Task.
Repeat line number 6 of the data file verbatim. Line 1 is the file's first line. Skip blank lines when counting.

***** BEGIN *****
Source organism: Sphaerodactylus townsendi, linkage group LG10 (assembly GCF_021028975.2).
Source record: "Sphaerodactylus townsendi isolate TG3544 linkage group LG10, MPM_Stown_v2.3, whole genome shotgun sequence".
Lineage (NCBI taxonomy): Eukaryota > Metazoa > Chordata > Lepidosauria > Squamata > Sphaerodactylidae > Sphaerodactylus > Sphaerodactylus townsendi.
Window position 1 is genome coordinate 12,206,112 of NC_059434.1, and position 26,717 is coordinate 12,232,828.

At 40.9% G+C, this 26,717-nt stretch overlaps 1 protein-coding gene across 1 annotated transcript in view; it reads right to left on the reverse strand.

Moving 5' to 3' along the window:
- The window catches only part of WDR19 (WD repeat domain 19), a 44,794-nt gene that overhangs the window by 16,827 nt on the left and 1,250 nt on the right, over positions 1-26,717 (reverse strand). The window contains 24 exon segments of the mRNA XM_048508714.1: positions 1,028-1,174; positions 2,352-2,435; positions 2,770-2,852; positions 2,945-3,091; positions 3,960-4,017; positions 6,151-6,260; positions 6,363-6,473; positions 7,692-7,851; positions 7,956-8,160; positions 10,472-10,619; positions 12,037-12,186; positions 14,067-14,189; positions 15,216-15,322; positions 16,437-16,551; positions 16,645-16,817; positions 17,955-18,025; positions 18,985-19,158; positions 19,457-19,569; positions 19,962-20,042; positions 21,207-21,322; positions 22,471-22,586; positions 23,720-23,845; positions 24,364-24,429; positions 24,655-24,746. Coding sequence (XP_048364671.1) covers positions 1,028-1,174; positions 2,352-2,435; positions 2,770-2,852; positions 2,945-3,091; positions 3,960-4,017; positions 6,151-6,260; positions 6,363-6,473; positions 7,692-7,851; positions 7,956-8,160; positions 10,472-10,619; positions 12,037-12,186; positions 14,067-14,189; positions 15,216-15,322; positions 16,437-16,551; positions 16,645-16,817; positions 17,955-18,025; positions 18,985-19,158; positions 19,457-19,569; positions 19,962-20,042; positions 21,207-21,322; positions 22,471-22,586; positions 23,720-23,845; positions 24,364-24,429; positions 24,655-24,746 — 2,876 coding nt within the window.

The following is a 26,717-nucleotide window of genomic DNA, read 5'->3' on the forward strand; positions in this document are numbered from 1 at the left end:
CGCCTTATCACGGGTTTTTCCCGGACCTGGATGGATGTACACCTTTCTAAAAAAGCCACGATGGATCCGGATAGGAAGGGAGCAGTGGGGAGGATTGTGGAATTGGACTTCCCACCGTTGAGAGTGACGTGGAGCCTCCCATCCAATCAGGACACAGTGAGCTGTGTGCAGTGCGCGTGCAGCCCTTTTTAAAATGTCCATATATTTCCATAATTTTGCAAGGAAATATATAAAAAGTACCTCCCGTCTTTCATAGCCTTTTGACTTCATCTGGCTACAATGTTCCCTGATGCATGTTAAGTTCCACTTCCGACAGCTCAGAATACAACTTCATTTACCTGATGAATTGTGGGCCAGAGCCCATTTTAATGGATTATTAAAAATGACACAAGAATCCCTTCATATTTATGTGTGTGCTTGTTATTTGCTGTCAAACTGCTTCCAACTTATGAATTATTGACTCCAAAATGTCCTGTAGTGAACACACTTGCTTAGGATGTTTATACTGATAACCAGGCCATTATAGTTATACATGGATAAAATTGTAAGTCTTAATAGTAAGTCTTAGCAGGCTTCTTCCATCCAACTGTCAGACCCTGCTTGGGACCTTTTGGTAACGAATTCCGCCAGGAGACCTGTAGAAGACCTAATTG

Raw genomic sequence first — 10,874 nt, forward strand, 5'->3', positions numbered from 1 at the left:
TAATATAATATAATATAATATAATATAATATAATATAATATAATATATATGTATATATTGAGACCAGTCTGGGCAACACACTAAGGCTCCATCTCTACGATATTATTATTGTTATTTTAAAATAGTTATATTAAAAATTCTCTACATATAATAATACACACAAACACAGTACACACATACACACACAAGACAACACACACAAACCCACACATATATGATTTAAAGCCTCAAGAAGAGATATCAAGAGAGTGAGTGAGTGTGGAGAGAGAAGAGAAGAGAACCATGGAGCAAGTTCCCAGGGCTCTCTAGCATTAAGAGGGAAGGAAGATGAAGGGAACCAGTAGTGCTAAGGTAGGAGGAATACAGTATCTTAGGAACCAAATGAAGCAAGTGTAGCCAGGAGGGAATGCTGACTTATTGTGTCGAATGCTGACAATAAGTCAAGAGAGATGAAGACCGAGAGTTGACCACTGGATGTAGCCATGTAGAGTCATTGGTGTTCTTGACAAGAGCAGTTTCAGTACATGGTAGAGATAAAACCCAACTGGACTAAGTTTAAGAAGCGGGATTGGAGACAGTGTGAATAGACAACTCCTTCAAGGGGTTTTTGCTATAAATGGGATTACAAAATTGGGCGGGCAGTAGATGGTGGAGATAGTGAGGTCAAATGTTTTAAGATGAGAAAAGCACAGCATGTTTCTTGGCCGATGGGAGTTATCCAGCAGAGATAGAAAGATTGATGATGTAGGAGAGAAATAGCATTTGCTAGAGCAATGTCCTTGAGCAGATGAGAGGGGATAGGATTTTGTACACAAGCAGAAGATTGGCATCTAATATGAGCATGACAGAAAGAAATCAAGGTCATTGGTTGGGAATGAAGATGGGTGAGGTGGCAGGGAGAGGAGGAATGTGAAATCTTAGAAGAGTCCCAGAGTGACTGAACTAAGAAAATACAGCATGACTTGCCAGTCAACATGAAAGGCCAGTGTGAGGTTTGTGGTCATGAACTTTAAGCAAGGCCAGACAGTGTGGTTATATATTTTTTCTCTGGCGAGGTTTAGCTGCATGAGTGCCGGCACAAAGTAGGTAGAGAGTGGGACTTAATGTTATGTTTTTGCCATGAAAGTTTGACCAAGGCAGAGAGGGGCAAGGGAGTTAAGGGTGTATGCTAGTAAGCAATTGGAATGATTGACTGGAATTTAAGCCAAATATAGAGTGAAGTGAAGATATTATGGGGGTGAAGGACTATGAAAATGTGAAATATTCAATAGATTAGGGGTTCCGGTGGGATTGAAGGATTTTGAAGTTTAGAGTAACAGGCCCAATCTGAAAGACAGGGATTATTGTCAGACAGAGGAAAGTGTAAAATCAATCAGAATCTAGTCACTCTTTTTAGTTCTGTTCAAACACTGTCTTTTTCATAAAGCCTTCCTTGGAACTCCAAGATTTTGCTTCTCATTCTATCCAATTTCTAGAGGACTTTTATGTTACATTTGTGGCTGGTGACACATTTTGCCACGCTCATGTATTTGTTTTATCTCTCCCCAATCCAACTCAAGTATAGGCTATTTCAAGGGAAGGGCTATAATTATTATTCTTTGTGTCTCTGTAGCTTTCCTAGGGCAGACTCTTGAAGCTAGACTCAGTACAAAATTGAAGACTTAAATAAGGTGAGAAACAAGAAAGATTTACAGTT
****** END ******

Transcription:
Moving 5' to 3' along the window: